Can a hospital receptionist be held negligent for giving misleading waiting times?
In Darnley v Croydon Health Services NHS Trust (2018) a 26 year old man attended A & E and told the receptionist that he had suffered a head injury. He was told that he would have to wait up to four to five hours. In fact, he would have been seen by a triage nurse within thirty minutes. The man told the receptionist that he could not wait that long as he felt he was about to collapse. The receptionist replied that if he did collapse he would be treated as an emergency.
The man wandered off after nineteen minutes and went to his mother’s home. His condition deteriorated and he was taken by ambulance to the hospital. He underwent surgery however suffered permanent brain damage.
The man brought Court proceedings against the hospital, however the judge decided that it would not be fair, just and reasonable to impose liability on the hospital for harm arising as a result of the receptionist’s failure to inform him of the likely waiting time to be seen by a triage nurse. This decision was appealed however dismissed in the Court of Appeal. A further appeal was made to the Supreme Court.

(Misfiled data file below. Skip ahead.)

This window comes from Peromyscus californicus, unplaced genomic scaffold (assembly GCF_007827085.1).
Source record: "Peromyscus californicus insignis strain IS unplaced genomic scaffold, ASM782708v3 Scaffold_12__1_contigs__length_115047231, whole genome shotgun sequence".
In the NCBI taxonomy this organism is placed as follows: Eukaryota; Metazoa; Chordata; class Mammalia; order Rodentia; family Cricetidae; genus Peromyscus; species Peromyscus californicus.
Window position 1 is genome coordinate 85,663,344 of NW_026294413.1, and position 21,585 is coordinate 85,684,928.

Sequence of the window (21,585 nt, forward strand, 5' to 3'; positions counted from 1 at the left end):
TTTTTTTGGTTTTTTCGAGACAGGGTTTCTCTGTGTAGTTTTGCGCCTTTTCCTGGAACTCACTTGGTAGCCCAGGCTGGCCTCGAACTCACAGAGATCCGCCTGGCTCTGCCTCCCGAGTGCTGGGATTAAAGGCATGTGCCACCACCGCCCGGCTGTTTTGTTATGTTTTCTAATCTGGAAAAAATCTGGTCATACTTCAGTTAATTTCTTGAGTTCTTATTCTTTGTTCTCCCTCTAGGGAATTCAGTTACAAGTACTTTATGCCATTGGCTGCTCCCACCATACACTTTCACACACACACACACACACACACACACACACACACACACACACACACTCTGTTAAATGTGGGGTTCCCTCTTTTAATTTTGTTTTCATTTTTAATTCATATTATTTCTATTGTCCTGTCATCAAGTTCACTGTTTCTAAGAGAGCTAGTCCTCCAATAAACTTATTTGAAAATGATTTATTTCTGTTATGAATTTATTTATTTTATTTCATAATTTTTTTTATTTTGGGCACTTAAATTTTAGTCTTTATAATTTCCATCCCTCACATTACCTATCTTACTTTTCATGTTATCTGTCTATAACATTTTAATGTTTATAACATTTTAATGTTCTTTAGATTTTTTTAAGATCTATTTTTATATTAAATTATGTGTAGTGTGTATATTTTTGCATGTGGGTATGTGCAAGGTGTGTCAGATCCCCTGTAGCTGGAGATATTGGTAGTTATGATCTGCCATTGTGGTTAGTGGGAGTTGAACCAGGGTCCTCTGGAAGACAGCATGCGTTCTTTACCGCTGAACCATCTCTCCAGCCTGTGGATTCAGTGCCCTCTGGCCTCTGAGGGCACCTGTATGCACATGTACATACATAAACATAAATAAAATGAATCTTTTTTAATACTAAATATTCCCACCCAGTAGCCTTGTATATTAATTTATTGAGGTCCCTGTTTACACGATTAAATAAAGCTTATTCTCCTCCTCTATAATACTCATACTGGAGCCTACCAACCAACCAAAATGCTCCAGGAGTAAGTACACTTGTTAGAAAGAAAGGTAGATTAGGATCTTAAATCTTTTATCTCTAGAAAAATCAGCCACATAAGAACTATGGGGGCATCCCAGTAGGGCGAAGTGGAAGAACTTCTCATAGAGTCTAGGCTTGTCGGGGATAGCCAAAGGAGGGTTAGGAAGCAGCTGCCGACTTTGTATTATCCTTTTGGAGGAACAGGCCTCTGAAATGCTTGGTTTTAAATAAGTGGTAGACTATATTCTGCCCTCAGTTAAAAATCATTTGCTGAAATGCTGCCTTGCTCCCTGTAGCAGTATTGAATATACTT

The Supreme Court decided that as soon as the man booked in at reception he entered into a relationship with the hospital which owed him a duty to take reasonable care not to provide misleading information which may foreseeably cause injury.
A receptionist in A & E could not be expected to give medical advice, but could be expected to take reasonable care not to provide misleading advice as to the availability of medical assistance. The receptionist on duty at the time was aware that the standard procedure for anyone complaining of a head injury would be seen by a triage nurse and that patient would be told that they would be seen in thirty minutes of arrival.
The Judge found that the man’s decision to leave was reasonably foreseeable on the basis of the misleading information. If the man had been told he would be seen within thirty minutes he would have stayed in the waiting area.
This is the first case where an A & E receptionist has been found negligent for giving inaccurate information about waiting times. It confirms that non-medical staff can make an organisation liable.
If you wish to discuss a situation where you feel a receptionist has been negligent towards you, please contact Shefa Begum on (01702) 238508.
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